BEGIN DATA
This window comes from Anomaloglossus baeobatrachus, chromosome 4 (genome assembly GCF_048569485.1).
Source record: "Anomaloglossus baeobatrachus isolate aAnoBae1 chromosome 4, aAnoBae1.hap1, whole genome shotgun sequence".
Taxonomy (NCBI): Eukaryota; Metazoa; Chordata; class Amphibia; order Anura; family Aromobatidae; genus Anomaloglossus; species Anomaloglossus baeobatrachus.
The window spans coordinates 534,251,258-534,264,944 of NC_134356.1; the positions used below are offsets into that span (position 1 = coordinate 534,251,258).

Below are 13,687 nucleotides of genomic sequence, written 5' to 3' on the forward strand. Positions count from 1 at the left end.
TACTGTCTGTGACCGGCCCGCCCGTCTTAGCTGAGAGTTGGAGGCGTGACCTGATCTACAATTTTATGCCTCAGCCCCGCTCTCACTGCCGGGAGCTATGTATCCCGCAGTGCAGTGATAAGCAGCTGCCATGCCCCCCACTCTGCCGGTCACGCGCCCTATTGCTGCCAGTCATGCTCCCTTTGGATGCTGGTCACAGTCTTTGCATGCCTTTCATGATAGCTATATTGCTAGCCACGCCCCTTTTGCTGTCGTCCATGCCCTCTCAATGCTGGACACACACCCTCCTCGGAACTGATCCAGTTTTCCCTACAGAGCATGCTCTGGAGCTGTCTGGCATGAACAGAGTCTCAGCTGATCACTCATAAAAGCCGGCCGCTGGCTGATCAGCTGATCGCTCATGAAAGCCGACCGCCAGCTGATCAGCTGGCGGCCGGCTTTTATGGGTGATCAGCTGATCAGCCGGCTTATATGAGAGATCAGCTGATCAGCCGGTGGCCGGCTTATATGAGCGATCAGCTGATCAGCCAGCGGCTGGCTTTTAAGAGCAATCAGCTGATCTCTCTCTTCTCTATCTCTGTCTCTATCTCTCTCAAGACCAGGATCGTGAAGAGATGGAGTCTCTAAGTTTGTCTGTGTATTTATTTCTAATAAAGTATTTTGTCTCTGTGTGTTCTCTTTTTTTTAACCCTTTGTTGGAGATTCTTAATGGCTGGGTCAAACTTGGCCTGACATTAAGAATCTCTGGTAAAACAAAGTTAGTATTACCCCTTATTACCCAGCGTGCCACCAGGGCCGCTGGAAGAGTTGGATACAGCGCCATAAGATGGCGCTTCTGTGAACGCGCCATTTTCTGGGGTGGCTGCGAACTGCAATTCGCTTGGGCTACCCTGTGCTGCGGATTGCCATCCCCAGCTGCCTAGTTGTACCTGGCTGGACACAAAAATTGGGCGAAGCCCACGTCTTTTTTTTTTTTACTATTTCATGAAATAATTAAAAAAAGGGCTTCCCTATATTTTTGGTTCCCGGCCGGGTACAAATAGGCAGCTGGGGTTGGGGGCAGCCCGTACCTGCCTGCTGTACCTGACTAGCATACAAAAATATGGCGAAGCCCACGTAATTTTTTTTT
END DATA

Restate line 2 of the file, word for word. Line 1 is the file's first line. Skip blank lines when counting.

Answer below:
Source record: "Anomaloglossus baeobatrachus isolate aAnoBae1 chromosome 4, aAnoBae1.hap1, whole genome shotgun sequence".